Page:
• Previous MIs for Express Entry: https://www.canada.ca/en/immigration-refugees-citizenship/corporate/mandate/policies-operational-instructions-agreements/ministerial-instructions/express-entry-application-management-system.html

D. Proposed Changes

The key changes appear to be the addition of subsections (h.1) and (h.2) to section 10.3. The key takeaway here is that the Government of Canada wants to give the Minister the power to create new groupings and then have the ability to use membership in a group to select candidates for Express Entry.

The text of (h.1) and (h.2) is as follows:

(h.1) the establishment of groupings of eligible foreign nationals for the purposes of ranking, which groupings may consist of
(i) all eligible foreign nationals
(ii) eligible foreign nationals who are eligible to be members of a class referred to in an instruction given under (a), or
(iii) eligible foreign nationals who are eligible to be members of a category established in an instruction under paragraph (h.2);
(h.2) the establishment of categories for the purposes of ranking and the criteria for eligibility to be a member of a category;
(i) the rank within a grouping that an eligible foreign national must occupy to be invited to make an application in respect of a class referred to in an instruction given under paragraph (a);
(ii) the number of invitations that may be issued within a specified period in respect of a grouping;

The main reason why we have more questions than answers, however, is that the legislation does not define groups and instead assigns the power to designate groups entirely to the Minister.
The related amendments do, however, seem to suggest that the structure of groupings would be based on occupation. However, since ‘group’ is not defined it could also be anything designated by the Minister in the Ministerial Instructions.

E. Questions Moving Forward:

Some of the big questions that I (and other members of the immigration bar) have include:

(1) Fairness: How will the fairness and efficacy of these groupings be judged? Will there be any transparency to this process and/or an opportunity for relevant stakeholders to participate in creating groupings? And how would stakeholders be selected?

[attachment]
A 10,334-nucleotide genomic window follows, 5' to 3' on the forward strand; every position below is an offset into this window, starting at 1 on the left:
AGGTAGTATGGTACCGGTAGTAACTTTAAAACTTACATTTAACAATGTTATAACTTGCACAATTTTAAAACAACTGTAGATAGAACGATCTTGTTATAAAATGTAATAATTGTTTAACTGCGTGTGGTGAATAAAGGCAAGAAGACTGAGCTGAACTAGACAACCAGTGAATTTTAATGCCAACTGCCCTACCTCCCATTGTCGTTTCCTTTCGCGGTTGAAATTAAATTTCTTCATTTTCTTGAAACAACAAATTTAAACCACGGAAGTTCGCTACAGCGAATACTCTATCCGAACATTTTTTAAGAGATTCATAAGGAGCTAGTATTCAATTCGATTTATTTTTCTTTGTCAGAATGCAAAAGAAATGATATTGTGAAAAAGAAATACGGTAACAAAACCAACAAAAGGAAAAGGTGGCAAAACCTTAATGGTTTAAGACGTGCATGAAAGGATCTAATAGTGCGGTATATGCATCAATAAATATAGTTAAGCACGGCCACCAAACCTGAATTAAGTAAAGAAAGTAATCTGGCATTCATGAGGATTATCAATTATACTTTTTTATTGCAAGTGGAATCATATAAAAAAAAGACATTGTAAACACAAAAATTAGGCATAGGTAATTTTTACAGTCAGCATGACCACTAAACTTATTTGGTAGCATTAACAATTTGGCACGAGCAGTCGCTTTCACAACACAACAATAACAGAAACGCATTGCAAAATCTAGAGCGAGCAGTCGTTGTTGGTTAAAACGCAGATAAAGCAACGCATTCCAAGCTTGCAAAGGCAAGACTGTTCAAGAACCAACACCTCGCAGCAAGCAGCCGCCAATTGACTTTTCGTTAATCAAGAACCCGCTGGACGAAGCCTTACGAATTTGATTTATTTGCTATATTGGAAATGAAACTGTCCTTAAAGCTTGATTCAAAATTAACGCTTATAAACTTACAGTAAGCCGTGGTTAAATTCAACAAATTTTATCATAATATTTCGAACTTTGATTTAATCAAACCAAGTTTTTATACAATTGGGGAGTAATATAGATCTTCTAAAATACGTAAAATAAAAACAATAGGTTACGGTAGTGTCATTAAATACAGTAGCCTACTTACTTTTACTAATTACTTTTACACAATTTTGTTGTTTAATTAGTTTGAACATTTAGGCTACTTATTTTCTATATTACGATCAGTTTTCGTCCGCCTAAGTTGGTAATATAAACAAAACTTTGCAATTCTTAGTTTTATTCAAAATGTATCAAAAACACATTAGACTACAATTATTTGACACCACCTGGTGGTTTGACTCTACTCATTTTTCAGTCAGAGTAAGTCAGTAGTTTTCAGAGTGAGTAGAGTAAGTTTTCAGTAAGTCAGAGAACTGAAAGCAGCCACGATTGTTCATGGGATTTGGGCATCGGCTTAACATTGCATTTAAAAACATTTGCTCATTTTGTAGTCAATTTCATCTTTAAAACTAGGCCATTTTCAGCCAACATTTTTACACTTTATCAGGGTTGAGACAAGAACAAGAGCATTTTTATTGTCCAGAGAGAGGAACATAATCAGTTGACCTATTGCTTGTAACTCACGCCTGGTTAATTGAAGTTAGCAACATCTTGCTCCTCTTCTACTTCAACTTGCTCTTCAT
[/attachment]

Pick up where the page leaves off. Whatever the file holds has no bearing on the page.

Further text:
(2) Impact on Labour Market: Will obscure occupations be fairly represented? Will an occupation-based system address the needs of Canadian employers better than the current system? How realistic is just-in-time immigration? Is a focus on core skills, education and language the better approach?

(3) Scope of Changes: How big will the changes be in practice? Will the focus shift primarily to CRS ranking PLUS occupation? Or will there by some sort of hybrid model? For example, will draws be segregated into traditional CEC, FSW, PNP draws PLUS separate draws that target certain occupations within those classes?

(4) Notice to Immigration Hopefuls: How long will it take until changes are implemented? Will the public be given advance notice of the exact changes being made so that they can account for the changes in their own immigration planning activities? And, if so, how far in advance?

(5) Ability to Engage in Long-Term Planning: Will the new system facilitate long-term planning for immigration hopefuls? One of the benefits of Express Entry is that it has been a relatively stable system (pre-COVID) which in turn allowed for long-term immigration planning; e.g., acquiring additional education, work experience, improving language skills, gaining study or work experience in Canada, etc. Will the creation of new groupings introduce an element of instability into the system and in turn affect the ability to plan for the long-term?